On the continental scale both RCMs and reanalyses exhibit reasonable spatial correlation with MSWEP-ERA (see Fig. 5) data for the location parameter and in some cases the scale parameter of seasonal extreme PE. Whereas for the shape parameter, this spatial correlation is lower for both RCMs and reanalyses, with CFSR exhibiting the highest correlation for all seasons. Such small correlations related to the shape parameter estimates are expected. Indeed these small correlations reflect the high uncertainty in the shape parameter estimates and the possibility that there may be little real spatial variation in their values. In terms of root-mean-square differences (RMSD), CRCM5 performs somewhat better than CanRCM4 for the three parameters during the spring and summer seasons (see Figs. S7 and S8).

Fig. 5.

Taylor diagrams showing the spatial standard deviation (black arcs), the spatial root-mean-square differences (green arcs), and the spatial correlation (blue arcs) of the three GEV parameter estimates of PE relative to the MSWEP-ERA (point A) parameter estimates for CanRCM4 (point B), CRCM5 (point C), ERA-Interim (point D), NARR (point E), and CFSR (point F) for each season: winter (DJF), spring (MAM), summer (JJA), and autumn (SON).

Fig. 5.

Taylor diagrams showing the spatial standard deviation (black arcs), the spatial root-mean-square differences (green arcs), and the spatial correlation (blue arcs) of the three GEV parameter estimates of PE relative to the MSWEP-ERA (point A) parameter estimates for CanRCM4 (point B), CRCM5 (point C), ERA-Interim (point D), NARR (point E), and CFSR (point F) for each season: winter (DJF), spring (MAM), summer (JJA), and autumn (SON).

Regional GEV distributions for PE were obtained by averaging gridbox GEV parameters over each Bukovsky region. As shown in Fig. 6 and Figs. S11–S13, in most regions, and most seasons CanRCM4 is more comparable, in general, to ERA-Interim and CFSR. CRCM5 PDF is shifted to higher values compared to the other PDFs during the winter and fall seasons and hence exhibits positive biases compared to reanalysis products and MSWEP-ERA. On the other hand, NARR generally exhibits positive biases compared to the other models over most regions and seasons. As we can see from Fig. 7, CRCM5, in general, underestimates the PE shape parameter for most regions and seasons compared to the other models. This result may offset the positive biases exhibited during the winter and fall seasons in simulating extreme precipitation events. The largest negative biases for CRCM5 are seen in the Desert region during the spring and fall seasons, the PacificSW region during the winter and the MtWest region during the summer. For CanRCM4, the largest biases in PE shape parameter estimates compared to the other models are in the opposite direction, with overestimations in the Desert region during the spring and in the MtWest region during the summer.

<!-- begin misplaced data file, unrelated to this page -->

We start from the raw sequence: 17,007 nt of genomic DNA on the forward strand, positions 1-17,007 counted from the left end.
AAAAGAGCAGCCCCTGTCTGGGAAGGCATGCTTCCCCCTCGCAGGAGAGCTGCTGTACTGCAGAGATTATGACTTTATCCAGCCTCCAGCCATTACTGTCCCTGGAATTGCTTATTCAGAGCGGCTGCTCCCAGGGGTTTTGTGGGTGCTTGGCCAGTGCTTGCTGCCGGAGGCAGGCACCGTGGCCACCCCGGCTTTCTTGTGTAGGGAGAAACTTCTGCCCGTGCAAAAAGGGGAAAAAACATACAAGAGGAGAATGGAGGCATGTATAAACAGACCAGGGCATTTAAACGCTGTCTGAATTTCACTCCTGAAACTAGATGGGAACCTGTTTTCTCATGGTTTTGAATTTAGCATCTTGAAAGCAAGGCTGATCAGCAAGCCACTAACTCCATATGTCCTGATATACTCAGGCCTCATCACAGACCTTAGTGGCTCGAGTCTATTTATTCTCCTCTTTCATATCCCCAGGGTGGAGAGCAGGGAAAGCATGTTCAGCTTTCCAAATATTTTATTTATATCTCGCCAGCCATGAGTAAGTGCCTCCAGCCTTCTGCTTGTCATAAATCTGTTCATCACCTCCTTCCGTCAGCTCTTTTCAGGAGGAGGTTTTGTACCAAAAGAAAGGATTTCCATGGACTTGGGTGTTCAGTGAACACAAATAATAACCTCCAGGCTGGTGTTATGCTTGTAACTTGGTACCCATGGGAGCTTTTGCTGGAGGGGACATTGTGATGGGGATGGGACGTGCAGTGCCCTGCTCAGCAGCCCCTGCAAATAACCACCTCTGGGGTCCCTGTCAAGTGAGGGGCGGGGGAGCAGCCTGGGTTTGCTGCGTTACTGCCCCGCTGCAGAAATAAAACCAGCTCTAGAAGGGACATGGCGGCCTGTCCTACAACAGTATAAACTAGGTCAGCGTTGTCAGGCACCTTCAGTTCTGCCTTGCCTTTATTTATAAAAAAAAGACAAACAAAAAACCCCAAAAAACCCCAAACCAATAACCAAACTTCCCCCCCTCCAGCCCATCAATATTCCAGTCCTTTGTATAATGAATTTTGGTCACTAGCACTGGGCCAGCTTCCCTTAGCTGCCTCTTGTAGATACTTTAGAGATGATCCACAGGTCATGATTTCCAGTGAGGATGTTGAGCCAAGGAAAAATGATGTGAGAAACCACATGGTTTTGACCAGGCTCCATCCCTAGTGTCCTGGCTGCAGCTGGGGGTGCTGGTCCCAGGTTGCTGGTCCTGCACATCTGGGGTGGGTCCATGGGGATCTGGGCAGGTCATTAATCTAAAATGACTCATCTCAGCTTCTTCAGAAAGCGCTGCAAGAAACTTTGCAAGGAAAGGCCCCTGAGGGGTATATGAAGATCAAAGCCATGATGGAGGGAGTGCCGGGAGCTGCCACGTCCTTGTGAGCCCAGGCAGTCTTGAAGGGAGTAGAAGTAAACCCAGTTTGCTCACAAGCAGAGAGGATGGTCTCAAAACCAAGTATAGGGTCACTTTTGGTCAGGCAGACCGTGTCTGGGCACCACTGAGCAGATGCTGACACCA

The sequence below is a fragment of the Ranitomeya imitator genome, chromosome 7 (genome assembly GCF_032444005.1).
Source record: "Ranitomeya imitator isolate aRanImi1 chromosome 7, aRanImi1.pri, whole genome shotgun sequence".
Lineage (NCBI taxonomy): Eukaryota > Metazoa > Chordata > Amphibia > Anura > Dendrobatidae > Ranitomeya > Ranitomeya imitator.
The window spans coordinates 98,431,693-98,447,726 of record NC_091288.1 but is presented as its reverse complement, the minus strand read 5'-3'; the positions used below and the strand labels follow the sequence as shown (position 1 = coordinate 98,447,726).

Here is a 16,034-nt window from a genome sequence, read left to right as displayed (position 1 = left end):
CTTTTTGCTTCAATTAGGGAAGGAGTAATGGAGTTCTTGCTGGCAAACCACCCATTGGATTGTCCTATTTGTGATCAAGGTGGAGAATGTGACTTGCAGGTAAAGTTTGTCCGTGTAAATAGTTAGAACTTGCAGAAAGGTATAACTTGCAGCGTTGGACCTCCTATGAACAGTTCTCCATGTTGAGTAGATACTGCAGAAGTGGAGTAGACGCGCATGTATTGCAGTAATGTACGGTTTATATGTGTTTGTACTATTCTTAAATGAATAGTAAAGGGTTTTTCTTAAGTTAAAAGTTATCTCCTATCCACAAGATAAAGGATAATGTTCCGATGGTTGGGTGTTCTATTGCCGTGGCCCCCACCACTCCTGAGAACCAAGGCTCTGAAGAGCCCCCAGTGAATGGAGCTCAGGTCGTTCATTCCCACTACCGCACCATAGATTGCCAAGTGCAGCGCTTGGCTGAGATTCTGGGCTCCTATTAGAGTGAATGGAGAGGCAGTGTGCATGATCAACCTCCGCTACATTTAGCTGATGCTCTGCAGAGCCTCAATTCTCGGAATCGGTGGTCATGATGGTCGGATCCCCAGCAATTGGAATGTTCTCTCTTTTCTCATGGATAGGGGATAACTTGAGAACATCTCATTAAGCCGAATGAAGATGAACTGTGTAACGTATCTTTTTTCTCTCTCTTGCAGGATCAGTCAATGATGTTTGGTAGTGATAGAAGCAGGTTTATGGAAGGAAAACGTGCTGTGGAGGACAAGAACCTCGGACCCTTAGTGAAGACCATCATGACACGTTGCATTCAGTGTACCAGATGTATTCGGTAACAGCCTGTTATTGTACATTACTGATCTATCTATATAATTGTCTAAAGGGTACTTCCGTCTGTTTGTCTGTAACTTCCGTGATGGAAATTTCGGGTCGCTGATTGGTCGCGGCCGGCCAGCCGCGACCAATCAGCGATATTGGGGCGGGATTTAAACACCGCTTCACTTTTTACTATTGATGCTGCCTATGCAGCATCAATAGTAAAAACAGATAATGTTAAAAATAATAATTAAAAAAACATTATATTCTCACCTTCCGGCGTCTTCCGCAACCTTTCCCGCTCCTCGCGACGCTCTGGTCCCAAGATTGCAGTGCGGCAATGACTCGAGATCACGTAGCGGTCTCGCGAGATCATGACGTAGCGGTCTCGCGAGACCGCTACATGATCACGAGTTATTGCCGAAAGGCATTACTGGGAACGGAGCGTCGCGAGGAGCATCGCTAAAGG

Fig. 6.

PDF plots of the regional precipitation efficiency GEV distribution for both RCMs, reanalyses, and MSWEP-ERA during DJF.

Fig. 6.

PDF plots of the regional precipitation efficiency GEV distribution for both RCMs, reanalyses, and MSWEP-ERA during DJF.

Fig. 7.

Boxplots of estimated shape parameter for PE for each season and each Bukovsky region for both RCMs, reanalyses, and MSWEP-ERA.

Fig. 7.

Boxplots of estimated shape parameter for PE for each season and each Bukovsky region for both RCMs, reanalyses, and MSWEP-ERA.

c. Extreme dependence results

We next consider the Gumbel copulas for each grid box using the procedure described in section 2. The joint occurrence of extreme events can be measured by the so-called upper tail dependence (UTD) coefficient λU. For a bivariate extremes copula, this coefficient can be obtained from the Pickands dependence function as (Salvadori et al. 2007):

 
λU=22A(1/2).
(4)

The UTD coefficient varies between 0 (in the case of independence) and 1 (in the case of total dependence). Maps that display the coefficient values obtained from the fitted Gumbel copulas are presented in Fig. 8 for each season. Although the UTD coefficient does not exhibit a strong spatial pattern, the two RCMs seem to be in a good agreement with the three reanalyses and MSWEP-ERA. Generally UTD values are very low, suggesting that the total dependence assumption for PE and PW extremes is likely not valid. The mean UTD values over North America vary between 0.08 in CRCM5 during the winter and 0.15 in ERA-Interim during the summer.

Fig. 8.

Estimated UTD coefficient for PE for both RCMs, reanalyses, and MSWEP-ERA for each season.

Fig. 8.

Estimated UTD coefficient for PE for both RCMs, reanalyses, and MSWEP-ERA for each season.

d. Probable maximum precipitation results